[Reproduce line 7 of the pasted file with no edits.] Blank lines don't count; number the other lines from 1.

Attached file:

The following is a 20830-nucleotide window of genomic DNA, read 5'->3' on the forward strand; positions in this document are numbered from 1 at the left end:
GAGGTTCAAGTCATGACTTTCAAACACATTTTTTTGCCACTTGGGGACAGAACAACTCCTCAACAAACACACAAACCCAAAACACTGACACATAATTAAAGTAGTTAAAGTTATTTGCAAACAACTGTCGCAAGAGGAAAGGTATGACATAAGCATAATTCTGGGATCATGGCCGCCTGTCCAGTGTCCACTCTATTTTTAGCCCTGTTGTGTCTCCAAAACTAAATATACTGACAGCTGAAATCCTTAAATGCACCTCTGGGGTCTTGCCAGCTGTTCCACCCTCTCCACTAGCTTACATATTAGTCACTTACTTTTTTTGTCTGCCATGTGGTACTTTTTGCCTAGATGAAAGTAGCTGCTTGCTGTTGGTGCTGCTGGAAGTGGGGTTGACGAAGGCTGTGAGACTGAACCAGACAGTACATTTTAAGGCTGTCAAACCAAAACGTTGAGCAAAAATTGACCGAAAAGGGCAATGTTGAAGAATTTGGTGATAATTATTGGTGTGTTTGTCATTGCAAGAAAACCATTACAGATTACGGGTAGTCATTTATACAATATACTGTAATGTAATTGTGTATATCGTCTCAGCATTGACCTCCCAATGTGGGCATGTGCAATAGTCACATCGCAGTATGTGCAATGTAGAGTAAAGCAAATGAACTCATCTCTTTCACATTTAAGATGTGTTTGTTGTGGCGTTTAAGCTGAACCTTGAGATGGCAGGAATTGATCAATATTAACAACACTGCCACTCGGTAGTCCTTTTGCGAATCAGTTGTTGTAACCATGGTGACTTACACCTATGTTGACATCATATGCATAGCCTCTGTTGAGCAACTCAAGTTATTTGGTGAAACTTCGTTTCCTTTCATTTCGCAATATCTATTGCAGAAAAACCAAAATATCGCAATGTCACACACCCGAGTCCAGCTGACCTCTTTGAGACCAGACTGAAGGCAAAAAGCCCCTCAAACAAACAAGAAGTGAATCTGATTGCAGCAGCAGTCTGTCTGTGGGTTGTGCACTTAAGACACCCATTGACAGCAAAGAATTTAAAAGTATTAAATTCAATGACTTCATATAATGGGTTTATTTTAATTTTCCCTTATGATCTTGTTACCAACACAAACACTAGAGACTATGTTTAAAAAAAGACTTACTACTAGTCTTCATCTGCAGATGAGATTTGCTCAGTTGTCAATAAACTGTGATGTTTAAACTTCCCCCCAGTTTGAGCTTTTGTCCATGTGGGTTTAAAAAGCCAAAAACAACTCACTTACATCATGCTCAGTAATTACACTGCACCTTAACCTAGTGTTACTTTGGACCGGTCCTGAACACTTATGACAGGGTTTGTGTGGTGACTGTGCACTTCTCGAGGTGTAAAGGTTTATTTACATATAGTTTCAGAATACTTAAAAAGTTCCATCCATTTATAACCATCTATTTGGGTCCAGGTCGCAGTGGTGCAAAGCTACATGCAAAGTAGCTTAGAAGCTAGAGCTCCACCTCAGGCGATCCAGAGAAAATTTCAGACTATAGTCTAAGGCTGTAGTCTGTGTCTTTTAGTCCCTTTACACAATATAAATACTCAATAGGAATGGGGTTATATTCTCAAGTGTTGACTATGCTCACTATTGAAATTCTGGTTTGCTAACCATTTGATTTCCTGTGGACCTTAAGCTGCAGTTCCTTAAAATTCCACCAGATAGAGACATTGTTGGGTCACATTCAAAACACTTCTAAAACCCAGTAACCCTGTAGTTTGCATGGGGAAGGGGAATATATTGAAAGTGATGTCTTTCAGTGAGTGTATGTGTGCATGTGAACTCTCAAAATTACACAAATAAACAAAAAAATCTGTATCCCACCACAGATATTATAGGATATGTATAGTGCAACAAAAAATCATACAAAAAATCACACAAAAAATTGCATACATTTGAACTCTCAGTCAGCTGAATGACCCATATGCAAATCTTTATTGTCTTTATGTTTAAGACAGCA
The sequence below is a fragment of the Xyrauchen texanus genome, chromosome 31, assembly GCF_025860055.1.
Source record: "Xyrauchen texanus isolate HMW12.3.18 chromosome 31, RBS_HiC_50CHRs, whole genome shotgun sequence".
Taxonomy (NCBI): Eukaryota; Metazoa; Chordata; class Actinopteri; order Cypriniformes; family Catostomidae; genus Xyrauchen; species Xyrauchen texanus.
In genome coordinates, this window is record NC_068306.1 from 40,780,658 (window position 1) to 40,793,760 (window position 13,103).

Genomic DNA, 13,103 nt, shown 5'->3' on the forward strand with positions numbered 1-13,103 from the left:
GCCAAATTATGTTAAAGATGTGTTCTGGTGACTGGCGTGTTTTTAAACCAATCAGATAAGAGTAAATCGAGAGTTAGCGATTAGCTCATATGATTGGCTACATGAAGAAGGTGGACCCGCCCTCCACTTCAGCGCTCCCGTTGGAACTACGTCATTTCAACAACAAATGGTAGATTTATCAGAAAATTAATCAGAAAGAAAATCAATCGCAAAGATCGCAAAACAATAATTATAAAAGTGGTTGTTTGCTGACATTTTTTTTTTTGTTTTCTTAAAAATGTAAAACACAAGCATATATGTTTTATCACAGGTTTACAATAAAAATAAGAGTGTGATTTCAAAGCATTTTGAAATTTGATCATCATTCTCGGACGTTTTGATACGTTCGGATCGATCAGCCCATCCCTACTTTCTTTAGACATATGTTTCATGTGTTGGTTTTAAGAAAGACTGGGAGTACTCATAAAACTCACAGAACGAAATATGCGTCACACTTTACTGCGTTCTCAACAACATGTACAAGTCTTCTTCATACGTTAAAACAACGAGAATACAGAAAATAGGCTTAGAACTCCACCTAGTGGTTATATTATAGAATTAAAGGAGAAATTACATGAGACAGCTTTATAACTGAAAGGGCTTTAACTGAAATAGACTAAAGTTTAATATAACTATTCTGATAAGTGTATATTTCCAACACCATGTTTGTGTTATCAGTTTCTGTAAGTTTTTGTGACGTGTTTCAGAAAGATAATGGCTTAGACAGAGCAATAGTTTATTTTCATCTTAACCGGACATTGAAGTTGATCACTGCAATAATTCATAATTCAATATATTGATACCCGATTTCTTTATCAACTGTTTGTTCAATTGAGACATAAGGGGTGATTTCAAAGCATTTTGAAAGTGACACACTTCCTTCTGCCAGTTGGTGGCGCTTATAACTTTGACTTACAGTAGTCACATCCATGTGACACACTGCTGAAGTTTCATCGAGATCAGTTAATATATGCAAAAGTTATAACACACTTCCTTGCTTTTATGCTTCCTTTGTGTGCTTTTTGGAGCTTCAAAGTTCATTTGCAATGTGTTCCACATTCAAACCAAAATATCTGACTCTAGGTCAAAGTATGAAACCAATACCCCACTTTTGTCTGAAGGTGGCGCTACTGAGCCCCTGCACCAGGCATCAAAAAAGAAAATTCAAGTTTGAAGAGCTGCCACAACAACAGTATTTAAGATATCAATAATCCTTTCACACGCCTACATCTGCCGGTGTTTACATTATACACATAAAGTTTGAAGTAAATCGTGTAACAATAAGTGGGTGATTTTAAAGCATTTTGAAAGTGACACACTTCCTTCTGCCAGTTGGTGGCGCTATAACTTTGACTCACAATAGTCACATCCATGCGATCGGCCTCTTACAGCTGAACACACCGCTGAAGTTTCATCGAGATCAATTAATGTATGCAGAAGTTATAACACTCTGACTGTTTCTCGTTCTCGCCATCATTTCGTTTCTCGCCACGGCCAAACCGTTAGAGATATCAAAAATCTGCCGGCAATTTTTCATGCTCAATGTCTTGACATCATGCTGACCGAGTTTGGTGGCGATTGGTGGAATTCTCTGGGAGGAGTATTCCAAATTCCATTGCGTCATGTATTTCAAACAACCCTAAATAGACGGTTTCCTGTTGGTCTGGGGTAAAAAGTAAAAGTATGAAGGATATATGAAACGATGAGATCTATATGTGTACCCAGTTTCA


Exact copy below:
Genomic DNA, 13,103 nt, shown 5'->3' on the forward strand with positions numbered 1-13,103 from the left: